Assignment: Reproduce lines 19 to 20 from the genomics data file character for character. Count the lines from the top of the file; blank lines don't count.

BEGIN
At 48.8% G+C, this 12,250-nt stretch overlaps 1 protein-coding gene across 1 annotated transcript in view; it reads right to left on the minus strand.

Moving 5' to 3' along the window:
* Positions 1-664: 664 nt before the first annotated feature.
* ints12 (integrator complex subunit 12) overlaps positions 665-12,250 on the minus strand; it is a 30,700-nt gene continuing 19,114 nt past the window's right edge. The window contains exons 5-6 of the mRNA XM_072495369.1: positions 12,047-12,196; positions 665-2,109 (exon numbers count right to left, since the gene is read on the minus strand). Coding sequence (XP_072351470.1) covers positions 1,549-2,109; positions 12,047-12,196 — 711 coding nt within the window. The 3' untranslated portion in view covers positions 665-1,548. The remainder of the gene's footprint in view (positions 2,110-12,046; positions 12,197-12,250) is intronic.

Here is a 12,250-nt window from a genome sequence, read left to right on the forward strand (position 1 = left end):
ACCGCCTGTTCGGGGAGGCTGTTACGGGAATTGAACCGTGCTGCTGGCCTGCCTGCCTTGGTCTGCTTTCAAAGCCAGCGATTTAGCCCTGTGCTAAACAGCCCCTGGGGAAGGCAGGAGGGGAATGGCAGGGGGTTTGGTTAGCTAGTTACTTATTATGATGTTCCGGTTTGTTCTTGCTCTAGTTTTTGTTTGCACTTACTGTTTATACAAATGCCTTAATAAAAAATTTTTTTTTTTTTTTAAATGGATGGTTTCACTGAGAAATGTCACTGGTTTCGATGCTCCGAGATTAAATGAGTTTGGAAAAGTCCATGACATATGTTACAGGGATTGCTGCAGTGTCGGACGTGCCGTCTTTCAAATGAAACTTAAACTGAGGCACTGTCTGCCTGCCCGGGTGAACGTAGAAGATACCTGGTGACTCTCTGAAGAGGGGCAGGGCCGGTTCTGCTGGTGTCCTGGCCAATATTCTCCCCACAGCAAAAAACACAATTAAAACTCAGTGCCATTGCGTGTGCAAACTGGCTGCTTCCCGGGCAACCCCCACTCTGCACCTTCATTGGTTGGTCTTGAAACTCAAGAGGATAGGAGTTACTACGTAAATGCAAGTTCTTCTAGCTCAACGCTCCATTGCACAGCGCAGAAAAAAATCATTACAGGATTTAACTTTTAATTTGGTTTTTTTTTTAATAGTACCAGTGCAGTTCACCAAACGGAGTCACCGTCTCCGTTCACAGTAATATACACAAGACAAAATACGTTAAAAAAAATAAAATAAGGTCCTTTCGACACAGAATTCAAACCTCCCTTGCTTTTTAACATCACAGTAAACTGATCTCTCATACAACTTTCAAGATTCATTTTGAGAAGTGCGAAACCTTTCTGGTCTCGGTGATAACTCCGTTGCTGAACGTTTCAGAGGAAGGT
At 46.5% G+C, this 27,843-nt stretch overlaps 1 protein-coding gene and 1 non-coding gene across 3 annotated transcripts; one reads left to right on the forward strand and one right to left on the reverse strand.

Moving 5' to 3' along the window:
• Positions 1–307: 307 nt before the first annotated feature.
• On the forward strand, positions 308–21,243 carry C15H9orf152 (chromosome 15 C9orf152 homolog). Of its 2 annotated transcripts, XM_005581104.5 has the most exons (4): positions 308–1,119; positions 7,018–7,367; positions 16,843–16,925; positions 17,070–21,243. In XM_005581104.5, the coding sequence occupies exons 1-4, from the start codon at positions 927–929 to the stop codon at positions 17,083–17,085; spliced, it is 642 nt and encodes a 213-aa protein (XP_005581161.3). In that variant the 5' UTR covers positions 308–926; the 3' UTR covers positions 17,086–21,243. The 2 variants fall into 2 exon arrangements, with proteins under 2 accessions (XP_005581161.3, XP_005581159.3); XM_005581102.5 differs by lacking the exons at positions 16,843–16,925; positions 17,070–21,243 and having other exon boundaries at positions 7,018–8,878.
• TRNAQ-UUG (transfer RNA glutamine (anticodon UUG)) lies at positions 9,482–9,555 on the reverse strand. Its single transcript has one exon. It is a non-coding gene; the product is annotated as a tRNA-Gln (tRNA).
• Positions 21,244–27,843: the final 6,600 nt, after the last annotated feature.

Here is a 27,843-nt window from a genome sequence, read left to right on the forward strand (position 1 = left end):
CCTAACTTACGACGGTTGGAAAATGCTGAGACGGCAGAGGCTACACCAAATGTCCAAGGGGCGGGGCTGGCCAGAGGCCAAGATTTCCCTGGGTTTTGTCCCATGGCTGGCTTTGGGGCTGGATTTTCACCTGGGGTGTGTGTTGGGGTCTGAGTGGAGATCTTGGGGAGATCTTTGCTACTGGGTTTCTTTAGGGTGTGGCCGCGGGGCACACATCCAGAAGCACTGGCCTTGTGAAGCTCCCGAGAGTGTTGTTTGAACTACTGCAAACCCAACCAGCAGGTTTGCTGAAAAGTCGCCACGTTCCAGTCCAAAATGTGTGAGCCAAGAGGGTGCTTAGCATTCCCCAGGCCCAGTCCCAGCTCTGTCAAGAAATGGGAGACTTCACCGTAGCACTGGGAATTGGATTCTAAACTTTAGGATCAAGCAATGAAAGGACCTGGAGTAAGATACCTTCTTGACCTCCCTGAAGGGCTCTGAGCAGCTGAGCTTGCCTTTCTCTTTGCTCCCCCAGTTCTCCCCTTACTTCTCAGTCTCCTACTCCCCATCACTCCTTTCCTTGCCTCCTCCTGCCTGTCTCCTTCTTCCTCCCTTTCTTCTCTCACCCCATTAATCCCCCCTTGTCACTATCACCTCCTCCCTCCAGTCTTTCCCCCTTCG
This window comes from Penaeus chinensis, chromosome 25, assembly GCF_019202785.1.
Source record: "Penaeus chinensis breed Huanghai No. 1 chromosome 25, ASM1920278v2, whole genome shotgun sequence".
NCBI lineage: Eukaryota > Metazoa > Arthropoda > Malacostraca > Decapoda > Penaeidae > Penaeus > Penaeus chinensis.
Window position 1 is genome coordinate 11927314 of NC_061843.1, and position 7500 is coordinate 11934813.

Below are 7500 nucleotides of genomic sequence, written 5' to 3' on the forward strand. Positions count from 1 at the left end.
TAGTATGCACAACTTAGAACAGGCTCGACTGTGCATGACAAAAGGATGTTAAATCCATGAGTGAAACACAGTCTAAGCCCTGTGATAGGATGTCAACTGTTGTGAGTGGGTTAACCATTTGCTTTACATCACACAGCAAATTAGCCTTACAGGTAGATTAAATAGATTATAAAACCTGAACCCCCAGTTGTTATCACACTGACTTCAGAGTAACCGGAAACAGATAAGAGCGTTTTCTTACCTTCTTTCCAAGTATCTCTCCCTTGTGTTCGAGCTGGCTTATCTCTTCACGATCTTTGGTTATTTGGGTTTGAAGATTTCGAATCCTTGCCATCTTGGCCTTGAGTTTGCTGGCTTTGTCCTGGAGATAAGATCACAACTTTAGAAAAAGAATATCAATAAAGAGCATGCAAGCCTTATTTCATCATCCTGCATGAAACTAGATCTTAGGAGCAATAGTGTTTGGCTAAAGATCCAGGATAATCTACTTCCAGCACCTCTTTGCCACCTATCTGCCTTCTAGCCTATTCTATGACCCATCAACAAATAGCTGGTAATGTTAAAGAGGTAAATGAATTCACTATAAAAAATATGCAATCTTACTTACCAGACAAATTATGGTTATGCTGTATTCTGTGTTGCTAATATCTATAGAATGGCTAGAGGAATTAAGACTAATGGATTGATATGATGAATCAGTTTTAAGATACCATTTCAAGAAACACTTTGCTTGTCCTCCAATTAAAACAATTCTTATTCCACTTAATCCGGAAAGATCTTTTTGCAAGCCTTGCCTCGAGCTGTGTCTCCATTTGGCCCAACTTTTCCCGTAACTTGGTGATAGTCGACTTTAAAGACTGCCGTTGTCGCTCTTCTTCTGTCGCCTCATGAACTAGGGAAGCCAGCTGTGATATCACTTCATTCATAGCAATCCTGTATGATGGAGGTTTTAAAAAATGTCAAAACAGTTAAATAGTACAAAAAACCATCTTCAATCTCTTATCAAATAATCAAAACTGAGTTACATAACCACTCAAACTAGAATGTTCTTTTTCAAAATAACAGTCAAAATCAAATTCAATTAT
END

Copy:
Below are 7500 nucleotides of genomic sequence, written 5' to 3' on the forward strand. Positions count from 1 at the left end.
TAGTATGCACAACTTAGAACAGGCTCGACTGTGCATGACAAAAGGATGTTAAATCCATGAGTGAAACACAGTCTAAGCCCTGTGATAGGATGTCAACTGTTGTGAGTGGGTTAACCATTTGCTTTACATCACACAGCAAATTAGCCTTACAGGTAGATTAAATAGATTATAAAACCTGAACCCCCAGTTGTTATCACACTGACTTCAGAGTAACCGGAAACAGATAAGAGCGTTTTCTTACCTTCTTTCCAAGTATCTCTCCCTTGTGTTCGAGCTGGCTTATCTCTTCACGATCTTTGGTTATTTGGGTTTGAAGATTTCGAATCCTTGCCATCTTGGCCTTGAGTTTGCTGGCTTTGTCCTGGAGATAAGATCACAACTTTAGAAAAAGAATATCAATAAAGAGCATGCAAGCCTTATTTCATCATCCTGCATGAAACTAGATCTTAGGAGCAATAGTGTTTGGCTAAAGATCCAGGATAATCTACTTCCAGCACCTCTTTGCCACCTATCTGCCTTCTAGCCTATTCTATGACCCATCAACAAATAGCTGGTAATGTTAAAGAGGTAAATGAATTCACTATAAAAAATATGCAATCTTACTTACCAGACAAATTATGGTTATGCTGTATTCTGTGTTGCTAATATCTATAGAATGGCTAGAGGAATTAAGACTAATGGATTGATATGATGAATCAGTTTTAAGATACCATTTCAAGAAACACTTTGCTTGTCCTCCAATTAAAACAATTCTTATTCCACTTAATCCGGAAAGATCTTTTTGCAAGCCTTGCCTCGAGCTGTGTCTCCATTTGGCCCAACTTTTCCCGTAACTTGGTGATAGTCGACTTTAAAGACTGCCGTTGTCGCTCTTCTTCTGTCGCCTCATGAACTAGGGAAGCCAGCTGTGATATCACTTCATTCATAGCAATCCTGTATGATGGAGGTTTTAAAAAATGTCAAAACAGTTAAATAGTACAAAAAACCATCTTCAATCTCTTATCAAATAATCAAAACTGAGTTACATAACCACTCAAACTAGAATGTTCTTTTTCAAAATAACAGTCAAAATCAAATTCAATTAT